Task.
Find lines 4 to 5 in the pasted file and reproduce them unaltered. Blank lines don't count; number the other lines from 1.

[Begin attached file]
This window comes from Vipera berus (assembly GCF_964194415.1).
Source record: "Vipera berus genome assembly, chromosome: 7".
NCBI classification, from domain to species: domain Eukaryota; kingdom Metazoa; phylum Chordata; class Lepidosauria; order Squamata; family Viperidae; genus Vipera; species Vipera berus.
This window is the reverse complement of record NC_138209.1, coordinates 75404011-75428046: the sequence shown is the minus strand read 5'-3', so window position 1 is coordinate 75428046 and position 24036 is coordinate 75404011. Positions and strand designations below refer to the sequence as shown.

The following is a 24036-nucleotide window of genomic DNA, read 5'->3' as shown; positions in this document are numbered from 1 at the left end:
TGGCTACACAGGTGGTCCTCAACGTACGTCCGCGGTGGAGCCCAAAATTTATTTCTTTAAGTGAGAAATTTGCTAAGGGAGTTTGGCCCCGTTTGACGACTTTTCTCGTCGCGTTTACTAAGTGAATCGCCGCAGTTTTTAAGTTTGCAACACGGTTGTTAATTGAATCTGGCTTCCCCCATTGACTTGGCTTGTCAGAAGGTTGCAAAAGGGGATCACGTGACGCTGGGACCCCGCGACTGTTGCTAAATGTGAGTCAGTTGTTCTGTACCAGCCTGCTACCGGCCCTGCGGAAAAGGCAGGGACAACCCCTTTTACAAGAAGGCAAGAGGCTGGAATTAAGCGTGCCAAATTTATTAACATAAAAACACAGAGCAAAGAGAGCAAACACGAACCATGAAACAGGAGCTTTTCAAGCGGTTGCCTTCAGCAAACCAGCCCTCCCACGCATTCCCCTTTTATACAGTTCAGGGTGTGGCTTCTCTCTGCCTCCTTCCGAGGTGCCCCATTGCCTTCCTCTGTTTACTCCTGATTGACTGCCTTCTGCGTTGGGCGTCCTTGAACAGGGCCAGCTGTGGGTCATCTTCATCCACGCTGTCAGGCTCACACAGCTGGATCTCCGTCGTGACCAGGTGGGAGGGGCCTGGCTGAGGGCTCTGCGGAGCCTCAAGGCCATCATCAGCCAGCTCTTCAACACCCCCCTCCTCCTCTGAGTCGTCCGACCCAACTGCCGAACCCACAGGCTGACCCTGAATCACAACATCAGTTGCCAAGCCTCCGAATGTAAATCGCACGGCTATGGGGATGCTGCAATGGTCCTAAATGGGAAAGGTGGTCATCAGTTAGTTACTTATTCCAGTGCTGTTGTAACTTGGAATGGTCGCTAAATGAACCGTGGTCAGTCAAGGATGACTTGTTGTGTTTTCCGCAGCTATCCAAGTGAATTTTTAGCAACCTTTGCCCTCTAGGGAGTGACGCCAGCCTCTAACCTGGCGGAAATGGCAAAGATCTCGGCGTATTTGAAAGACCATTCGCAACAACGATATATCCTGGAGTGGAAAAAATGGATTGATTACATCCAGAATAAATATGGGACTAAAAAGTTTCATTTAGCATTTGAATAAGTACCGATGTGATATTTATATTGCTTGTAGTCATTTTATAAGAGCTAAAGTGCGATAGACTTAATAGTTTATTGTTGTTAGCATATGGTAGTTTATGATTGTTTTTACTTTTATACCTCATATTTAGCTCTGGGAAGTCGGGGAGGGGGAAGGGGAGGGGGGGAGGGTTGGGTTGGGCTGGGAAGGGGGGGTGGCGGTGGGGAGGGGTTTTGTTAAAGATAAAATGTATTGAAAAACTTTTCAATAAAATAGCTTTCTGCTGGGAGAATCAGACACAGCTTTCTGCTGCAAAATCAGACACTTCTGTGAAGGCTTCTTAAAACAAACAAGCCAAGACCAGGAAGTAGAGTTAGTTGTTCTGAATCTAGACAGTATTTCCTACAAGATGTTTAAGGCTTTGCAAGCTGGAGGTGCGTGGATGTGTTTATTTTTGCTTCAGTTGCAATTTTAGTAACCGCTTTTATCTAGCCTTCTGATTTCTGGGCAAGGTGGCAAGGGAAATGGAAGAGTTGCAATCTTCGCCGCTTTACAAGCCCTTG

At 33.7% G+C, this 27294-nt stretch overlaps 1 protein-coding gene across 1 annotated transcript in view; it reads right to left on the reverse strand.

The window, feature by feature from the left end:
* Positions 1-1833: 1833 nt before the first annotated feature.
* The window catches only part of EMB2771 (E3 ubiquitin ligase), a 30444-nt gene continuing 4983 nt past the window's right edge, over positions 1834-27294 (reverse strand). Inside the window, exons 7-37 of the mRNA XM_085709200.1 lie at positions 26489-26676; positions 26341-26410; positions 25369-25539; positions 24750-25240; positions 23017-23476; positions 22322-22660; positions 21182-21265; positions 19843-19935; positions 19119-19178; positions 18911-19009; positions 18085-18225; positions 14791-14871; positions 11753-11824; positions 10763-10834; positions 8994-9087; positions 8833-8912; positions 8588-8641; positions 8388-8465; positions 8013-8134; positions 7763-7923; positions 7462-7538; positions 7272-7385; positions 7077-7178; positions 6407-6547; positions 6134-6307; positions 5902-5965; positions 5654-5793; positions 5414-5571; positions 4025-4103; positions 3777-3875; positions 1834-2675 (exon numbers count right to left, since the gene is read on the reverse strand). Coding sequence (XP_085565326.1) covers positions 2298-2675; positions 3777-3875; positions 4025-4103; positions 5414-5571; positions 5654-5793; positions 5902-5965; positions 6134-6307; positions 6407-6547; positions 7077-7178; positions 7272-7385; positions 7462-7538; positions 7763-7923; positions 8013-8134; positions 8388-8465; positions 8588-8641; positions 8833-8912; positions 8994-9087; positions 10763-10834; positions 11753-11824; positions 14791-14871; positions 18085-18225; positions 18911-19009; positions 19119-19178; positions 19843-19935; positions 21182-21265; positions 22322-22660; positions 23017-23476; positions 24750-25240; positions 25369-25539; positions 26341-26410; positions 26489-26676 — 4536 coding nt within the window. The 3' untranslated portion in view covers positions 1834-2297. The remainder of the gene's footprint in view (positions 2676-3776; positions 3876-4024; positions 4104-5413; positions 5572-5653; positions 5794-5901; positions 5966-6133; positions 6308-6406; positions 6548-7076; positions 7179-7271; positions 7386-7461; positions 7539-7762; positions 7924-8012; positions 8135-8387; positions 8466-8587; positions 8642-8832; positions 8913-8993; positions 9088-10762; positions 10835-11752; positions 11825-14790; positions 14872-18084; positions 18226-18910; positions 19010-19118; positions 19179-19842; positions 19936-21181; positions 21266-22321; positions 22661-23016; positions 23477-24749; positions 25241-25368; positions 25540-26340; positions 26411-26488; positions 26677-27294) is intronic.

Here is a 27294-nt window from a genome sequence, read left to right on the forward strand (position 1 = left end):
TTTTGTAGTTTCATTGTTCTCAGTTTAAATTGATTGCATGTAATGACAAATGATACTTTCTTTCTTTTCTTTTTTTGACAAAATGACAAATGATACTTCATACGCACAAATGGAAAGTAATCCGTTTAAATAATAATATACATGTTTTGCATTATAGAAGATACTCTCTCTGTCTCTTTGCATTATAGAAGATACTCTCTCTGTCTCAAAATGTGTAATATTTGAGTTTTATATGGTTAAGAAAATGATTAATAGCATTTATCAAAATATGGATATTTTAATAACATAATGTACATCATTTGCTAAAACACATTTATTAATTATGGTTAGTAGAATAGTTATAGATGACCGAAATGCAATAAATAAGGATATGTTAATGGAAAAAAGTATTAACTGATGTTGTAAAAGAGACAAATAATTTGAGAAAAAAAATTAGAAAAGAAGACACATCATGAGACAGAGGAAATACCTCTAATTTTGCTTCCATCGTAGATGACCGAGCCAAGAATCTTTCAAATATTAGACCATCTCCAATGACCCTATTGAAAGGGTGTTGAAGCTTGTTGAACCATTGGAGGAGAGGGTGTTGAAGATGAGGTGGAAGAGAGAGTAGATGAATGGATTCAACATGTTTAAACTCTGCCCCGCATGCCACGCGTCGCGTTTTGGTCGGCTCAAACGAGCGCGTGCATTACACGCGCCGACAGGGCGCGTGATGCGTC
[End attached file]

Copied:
This window is the reverse complement of record NC_138209.1, coordinates 75404011-75428046: the sequence shown is the minus strand read 5'-3', so window position 1 is coordinate 75428046 and position 24036 is coordinate 75404011. Positions and strand designations below refer to the sequence as shown.

The following is a 24036-nucleotide window of genomic DNA, read 5'->3' as shown; positions in this document are numbered from 1 at the left end: